A friend from back in St. Augustine asked me recently what is my most favorite thing about living in Italy. It took me off guard because I opened my mouth to answer since I felt like I, of course, had lots of answers in my head - but when I actually went to say something, nothing came out. I couldn't really narrow it down. So he then asked me to think of the thing I would miss most if I wasn't living here. I know this is about the same question, but just asked to make me think of the first question a little differently. The only lame answer I could give was..."Um, I really don't know - the language maybe?!"
The language?! The thing that makes me want to scribble uncontrollably all over my textbook? The thing that makes my head swell each day? Or the tape that glues my lips closed when I want to ask a salesperson for the most simple thing and can't think of how to do it? Maybe it's the endless prepositions that keep me up at night. I don't know - but in some way I think this is the right answer for me. It's just not a complete answer. I still don't know what it is about being here that draws me in so much. Why here? Why Italy? I'm not completely sure what it is - and Chris and I talk about this a lot together and still can't figure it out. I'm glad we both feel it though, and it's a wonderful journey just trying to define this question each day.
A little bit of light was shed on this answer last Thursday night when we went with a group of friends up to the neighboring hill town of Fiesole to celebrate our friend, M's birthday at a wonderful Indian restaurant. When we all finally got settled in around 10:30, introductions were complete amongst several new faces, and the meals were ordered...I looked around and counted. Twelve people. Eight countries represented. (Italy, US, Scotland, Ireland, Iran, United Arab Emirates, Switzerland, Sweden). Seven languages spoken. Yet we all enjoyed telling stories, eating, drinking, and laughing together.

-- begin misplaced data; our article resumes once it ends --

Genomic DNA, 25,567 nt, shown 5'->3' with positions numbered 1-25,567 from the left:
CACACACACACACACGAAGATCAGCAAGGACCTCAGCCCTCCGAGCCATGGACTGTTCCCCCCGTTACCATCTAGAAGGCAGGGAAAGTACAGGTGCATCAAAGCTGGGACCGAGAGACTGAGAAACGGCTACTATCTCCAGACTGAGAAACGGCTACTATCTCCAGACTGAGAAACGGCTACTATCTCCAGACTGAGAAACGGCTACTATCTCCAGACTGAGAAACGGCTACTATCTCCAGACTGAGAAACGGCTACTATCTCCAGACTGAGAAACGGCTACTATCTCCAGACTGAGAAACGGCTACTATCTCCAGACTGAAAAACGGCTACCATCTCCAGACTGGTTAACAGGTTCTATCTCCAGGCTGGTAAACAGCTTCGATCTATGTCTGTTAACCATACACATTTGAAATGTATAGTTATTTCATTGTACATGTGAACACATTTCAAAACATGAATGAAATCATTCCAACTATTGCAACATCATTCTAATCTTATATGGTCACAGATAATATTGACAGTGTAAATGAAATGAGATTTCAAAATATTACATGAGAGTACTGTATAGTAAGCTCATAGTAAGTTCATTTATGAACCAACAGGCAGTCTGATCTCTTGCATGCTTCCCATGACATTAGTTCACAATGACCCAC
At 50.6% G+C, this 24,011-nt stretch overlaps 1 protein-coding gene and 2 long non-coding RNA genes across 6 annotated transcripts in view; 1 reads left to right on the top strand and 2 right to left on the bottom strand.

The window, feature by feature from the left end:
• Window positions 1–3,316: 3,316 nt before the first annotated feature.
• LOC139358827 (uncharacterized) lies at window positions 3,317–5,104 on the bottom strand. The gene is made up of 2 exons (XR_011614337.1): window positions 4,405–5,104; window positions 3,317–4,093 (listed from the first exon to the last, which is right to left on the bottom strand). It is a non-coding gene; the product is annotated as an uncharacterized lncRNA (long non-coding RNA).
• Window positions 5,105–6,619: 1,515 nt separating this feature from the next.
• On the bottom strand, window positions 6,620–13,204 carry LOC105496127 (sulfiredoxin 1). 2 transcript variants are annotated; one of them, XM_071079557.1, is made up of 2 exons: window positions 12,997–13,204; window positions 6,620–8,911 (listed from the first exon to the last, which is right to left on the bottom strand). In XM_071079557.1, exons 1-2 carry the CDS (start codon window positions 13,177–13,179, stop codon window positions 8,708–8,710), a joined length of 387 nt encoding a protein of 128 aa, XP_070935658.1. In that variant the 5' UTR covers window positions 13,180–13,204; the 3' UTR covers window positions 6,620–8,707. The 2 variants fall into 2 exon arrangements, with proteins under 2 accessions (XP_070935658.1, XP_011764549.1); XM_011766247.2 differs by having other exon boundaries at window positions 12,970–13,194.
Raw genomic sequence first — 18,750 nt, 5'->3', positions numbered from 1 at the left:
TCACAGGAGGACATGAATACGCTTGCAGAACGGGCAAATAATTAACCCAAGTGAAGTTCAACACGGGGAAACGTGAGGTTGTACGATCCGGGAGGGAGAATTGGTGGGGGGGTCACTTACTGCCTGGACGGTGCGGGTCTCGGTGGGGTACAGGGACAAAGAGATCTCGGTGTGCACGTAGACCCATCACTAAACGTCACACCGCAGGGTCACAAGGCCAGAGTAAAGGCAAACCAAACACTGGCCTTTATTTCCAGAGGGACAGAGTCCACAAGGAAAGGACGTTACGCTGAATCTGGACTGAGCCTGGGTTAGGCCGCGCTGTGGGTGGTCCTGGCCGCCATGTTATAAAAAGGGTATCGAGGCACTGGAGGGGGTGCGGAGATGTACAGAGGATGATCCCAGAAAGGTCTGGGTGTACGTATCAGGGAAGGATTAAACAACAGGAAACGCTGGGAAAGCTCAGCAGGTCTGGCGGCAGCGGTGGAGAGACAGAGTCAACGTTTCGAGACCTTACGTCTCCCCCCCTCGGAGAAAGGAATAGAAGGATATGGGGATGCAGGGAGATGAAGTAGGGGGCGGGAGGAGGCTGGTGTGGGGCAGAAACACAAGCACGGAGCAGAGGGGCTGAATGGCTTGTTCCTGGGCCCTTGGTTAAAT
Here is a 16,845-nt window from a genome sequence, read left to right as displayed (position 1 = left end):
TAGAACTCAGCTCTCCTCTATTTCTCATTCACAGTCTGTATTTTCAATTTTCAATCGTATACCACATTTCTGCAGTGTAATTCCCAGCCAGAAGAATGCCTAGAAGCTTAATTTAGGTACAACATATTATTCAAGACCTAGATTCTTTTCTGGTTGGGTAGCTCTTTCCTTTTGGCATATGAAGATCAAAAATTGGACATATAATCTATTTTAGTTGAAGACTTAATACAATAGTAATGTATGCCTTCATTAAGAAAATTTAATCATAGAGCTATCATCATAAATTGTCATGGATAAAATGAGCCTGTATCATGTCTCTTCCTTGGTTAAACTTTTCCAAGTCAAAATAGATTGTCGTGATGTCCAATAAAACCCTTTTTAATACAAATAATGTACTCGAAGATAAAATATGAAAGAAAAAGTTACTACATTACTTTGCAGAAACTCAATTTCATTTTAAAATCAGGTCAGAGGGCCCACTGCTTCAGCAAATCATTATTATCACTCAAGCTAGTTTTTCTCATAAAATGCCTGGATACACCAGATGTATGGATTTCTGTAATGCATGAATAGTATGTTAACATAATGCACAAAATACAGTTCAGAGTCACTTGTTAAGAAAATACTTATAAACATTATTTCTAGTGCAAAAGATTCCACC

This is one of the reasons I like living here - and partly this does include the language...being around others who are different but have a common thread of language, and put value on learning more about other cultures and other tongues. As an American, I was not required to learn a secondary language in school, and wasn't even offered this as an optional class until 8th grade. In high-school I attended a special performing arts school, so all my elective courses were music related. In college I studied French and was very dedicated to the assimilation - but then it was dropped from the curriculum and so what I knew went by the wayside. I've always had the desire to learn another language fluently and after learning about the art, history, and lifestyle of Italy and finally visiting and loving it - Italian became the language I naturally wanted to learn. And now that we're so invested in learning it and want to make it part of our lives - the language is something that I would miss if I left. Because I'm not fluent yet and I'd feel like I'd lose what I've learned if I stepped away from it now.
Besides this answer is the feeling I can't quite put in to words as well, which was embodied in last week's dinner. The occurrence that happens much more naturally in Europe (partially because of the geographic proximity) - where different cultures, different languages, and different traditions melt together. Even through our classes at school we've probably had over 15 countries represented in the last 2 months. Being here - a fact magnified by living in Florence, which is a town full of stranieri (foreigners) (more so than most cities in Italy) allows me to be more aware on a daily basis of the different types of people around the world.
And so, yes, the language is one of the things I like about living here.